Oh the irony of it all. Two days ago I post about two math books, at least one of which (if not both) I think everyone should read. This morning, reading my newsfeed, I see one of those “People Are Confused By This Math Problem” articles that pop up from time to time.
Often those are expressions without parentheses, so they require knowledge of operator precedence. (I think such “problems” are dumb. Precedence isn’t set in stone; always use parentheses.)
Some math problems do have a legitimately confusing aspect, but my mind is bit blown that anyone gets this one wrong.
According to the article, many people get the sum 5,000.
Which is off — that is to say: wrong — by a considerable amount (almost 22%).
As I look at that column of numbers, it’s hard to see how anyone could think it sums to 5,000. To me, that it can’t and doesn’t seems blindingly obvious.
But apparently what happens is that people sum it (in their heads) from top to bottom, so the running total they get is:
1000, 1040, 2040, 2070, 3070, 3090, 4090,…
And then it goes south when they add that final number, the 10. Somehow the rollover skips a zero and bumps the leading 4 to a 5.
That’s what happens when one’s mind has no feel for math because one has disdained or feared it, and I think that’s a major pity. No one should fear or dislike math — it’s far too crucial in our lives.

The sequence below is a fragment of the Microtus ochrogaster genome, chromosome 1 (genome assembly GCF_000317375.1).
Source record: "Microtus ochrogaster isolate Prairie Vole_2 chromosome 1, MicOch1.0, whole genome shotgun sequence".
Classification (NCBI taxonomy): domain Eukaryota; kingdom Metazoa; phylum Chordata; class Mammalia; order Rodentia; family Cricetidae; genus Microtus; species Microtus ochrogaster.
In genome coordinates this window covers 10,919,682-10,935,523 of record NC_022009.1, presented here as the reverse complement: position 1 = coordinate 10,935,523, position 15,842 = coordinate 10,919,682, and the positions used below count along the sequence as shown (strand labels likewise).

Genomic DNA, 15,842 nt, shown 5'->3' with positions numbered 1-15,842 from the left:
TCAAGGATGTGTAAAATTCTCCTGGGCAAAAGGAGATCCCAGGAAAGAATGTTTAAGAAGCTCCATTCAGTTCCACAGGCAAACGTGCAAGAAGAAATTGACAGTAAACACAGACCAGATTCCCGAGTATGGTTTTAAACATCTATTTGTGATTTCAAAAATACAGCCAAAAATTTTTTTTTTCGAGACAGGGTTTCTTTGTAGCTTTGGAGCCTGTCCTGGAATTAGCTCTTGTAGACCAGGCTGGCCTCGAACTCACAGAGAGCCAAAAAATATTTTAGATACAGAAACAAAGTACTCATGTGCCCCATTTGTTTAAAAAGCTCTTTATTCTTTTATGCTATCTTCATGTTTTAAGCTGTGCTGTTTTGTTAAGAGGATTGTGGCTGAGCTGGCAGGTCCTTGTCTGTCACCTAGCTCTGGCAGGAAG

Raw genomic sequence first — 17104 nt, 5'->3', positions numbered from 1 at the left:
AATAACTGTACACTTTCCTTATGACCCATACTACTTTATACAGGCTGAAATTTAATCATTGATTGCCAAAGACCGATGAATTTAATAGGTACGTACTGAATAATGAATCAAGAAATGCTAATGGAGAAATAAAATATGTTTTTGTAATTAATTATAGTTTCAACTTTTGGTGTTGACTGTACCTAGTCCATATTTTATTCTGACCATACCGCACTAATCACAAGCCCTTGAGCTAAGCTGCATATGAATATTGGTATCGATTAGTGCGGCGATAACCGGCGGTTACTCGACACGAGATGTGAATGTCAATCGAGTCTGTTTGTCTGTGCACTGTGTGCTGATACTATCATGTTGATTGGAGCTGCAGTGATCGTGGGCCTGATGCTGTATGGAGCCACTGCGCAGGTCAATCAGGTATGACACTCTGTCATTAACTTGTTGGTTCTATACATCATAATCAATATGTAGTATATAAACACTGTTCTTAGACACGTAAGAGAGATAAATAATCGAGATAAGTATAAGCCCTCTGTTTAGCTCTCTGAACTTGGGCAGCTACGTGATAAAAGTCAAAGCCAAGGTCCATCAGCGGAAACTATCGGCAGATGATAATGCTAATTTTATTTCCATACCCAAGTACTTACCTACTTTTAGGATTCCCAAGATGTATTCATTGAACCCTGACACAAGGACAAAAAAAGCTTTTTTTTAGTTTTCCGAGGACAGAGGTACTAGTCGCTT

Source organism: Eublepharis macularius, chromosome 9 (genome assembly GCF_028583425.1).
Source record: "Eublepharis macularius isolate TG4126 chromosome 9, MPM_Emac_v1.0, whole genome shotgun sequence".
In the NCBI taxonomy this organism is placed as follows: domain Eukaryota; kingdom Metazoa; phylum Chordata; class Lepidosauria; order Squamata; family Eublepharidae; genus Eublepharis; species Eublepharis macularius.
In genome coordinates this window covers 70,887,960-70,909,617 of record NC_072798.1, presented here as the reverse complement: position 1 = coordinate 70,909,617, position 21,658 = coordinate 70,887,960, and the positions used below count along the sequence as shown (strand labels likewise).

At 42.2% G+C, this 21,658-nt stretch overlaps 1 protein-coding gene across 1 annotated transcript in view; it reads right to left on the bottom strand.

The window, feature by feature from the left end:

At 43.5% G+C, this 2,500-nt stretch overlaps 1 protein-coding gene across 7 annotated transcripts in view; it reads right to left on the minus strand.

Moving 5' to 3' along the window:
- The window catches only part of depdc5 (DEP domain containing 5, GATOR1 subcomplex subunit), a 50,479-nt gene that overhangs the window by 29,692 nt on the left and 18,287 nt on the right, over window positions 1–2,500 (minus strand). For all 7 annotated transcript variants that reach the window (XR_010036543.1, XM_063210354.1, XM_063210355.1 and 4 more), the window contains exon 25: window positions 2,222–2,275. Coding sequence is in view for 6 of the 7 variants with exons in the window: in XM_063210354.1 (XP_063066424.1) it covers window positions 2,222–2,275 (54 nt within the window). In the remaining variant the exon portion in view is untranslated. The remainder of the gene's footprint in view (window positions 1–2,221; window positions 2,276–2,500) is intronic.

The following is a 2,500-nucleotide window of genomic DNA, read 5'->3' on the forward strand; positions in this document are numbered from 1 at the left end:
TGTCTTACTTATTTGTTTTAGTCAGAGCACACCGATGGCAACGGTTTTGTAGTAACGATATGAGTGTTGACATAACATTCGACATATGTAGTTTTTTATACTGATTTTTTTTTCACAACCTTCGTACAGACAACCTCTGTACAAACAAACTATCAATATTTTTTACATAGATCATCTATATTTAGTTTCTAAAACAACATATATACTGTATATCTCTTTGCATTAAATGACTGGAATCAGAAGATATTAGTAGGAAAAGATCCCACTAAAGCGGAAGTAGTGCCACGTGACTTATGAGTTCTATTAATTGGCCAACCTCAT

To me, the way people seem proud of being incompetent with math is shameful. It’s like taking pride in being illiterate. Math innumeracy is a form of illiteracy — it’s a lack of a key means of communicating about and understanding the world.
On YouTube, I’m struck by how many people find it important to comment about how poorly they understood some science or math video. They don’t add to the conversation in any way; they just announce their poverty. Are they begging for help or is it a weird form of reverse bragging?
When I look at that column of numbers, I see two groups. The four occurrences of 1,000 jump out immediately. Then one takes in the other four numbers, which are all small.
The four 1,000s immediately sum to 4,000.
The 10, 20, 30, 40 series is just 1, 2, 3, 4, multiplied by ten, which makes it 4! (four factorial) multiplied by ten, which is 100.
So the total sum is 4,100.
I read the article thinking there must be some weird trick I wasn’t seeing, but, no, it really is that simple.
It’s a glaring example of how innumerate too many people are.
Even worse in my eyes, they generally seem fine with that. As I say, to me that’s like being fine with being illiterate — it seems like going through life seriously impaired, and it makes me sad.
I really do believe that gaining some fluency with math leads to more clear and more logical thinking. A great deal of science and technology has evolved beyond the horizon of most people’s background or interest, but math fundamentals should be as common as reading and writing skills.
Recall that the original phrase was: Readin’, Writin’, and ‘Rithmatic. (The canonical three “R”s.) We’ve gotten well away from the last one, and I often wonder about the first and second — video involves neither.
But I suppose I’m just spittin’ in the ocean when it comes to math.
Oh, well, so it goes. It is what it is, I guess.
Stay summing sensibly, my friends!